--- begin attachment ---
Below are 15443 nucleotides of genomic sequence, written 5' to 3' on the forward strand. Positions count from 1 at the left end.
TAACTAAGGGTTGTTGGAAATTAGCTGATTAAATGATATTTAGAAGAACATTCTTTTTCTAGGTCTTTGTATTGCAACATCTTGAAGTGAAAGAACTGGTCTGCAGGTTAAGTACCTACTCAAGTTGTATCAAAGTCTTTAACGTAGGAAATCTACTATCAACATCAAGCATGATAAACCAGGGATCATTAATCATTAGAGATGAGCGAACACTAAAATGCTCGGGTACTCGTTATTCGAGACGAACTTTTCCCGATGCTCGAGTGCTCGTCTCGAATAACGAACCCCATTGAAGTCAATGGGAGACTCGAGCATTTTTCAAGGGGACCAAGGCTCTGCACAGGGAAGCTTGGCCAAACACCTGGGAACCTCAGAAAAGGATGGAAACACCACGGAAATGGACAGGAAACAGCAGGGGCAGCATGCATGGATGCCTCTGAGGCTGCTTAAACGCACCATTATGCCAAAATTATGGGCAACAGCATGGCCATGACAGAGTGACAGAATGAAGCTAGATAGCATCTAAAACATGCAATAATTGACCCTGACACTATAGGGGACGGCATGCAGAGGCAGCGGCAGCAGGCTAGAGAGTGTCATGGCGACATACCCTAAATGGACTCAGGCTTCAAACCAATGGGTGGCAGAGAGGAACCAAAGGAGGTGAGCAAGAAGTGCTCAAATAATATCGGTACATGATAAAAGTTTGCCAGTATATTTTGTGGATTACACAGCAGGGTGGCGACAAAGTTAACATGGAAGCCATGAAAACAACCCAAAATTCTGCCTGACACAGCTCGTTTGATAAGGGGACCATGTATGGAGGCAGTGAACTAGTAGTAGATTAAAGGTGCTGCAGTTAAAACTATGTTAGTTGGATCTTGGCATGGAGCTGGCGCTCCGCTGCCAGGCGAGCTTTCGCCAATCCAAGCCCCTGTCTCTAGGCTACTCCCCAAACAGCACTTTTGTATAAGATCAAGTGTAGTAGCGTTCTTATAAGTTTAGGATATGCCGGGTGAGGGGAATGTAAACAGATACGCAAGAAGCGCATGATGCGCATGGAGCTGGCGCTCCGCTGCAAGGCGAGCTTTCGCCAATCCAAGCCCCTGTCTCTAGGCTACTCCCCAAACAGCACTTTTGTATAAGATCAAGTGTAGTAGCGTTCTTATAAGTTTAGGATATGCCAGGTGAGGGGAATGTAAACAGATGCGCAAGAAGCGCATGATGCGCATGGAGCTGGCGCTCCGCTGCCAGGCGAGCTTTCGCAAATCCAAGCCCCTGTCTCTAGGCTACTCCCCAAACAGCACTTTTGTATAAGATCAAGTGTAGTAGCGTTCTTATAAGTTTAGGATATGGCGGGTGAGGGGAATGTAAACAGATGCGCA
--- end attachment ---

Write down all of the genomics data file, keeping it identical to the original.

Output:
Below are 15443 nucleotides of genomic sequence, written 5' to 3' on the forward strand. Positions count from 1 at the left end.
TAACTAAGGGTTGTTGGAAATTAGCTGATTAAATGATATTTAGAAGAACATTCTTTTTCTAGGTCTTTGTATTGCAACATCTTGAAGTGAAAGAACTGGTCTGCAGGTTAAGTACCTACTCAAGTTGTATCAAAGTCTTTAACGTAGGAAATCTACTATCAACATCAAGCATGATAAACCAGGGATCATTAATCATTAGAGATGAGCGAACACTAAAATGCTCGGGTACTCGTTATTCGAGACGAACTTTTCCCGATGCTCGAGTGCTCGTCTCGAATAACGAACCCCATTGAAGTCAATGGGAGACTCGAGCATTTTTCAAGGGGACCAAGGCTCTGCACAGGGAAGCTTGGCCAAACACCTGGGAACCTCAGAAAAGGATGGAAACACCACGGAAATGGACAGGAAACAGCAGGGGCAGCATGCATGGATGCCTCTGAGGCTGCTTAAACGCACCATTATGCCAAAATTATGGGCAACAGCATGGCCATGACAGAGTGACAGAATGAAGCTAGATAGCATCTAAAACATGCAATAATTGACCCTGACACTATAGGGGACGGCATGCAGAGGCAGCGGCAGCAGGCTAGAGAGTGTCATGGCGACATACCCTAAATGGACTCAGGCTTCAAACCAATGGGTGGCAGAGAGGAACCAAAGGAGGTGAGCAAGAAGTGCTCAAATAATATCGGTACATGATAAAAGTTTGCCAGTATATTTTGTGGATTACACAGCAGGGTGGCGACAAAGTTAACATGGAAGCCATGAAAACAACCCAAAATTCTGCCTGACACAGCTCGTTTGATAAGGGGACCATGTATGGAGGCAGTGAACTAGTAGTAGATTAAAGGTGCTGCAGTTAAAACTATGTTAGTTGGATCTTGGCATGGAGCTGGCGCTCCGCTGCCAGGCGAGCTTTCGCCAATCCAAGCCCCTGTCTCTAGGCTACTCCCCAAACAGCACTTTTGTATAAGATCAAGTGTAGTAGCGTTCTTATAAGTTTAGGATATGCCGGGTGAGGGGAATGTAAACAGATACGCAAGAAGCGCATGATGCGCATGGAGCTGGCGCTCCGCTGCAAGGCGAGCTTTCGCCAATCCAAGCCCCTGTCTCTAGGCTACTCCCCAAACAGCACTTTTGTATAAGATCAAGTGTAGTAGCGTTCTTATAAGTTTAGGATATGCCAGGTGAGGGGAATGTAAACAGATGCGCAAGAAGCGCATGATGCGCATGGAGCTGGCGCTCCGCTGCCAGGCGAGCTTTCGCAAATCCAAGCCCCTGTCTCTAGGCTACTCCCCAAACAGCACTTTTGTATAAGATCAAGTGTAGTAGCGTTCTTATAAGTTTAGGATATGGCGGGTGAGGGGAATGTAAACAGATGCGCA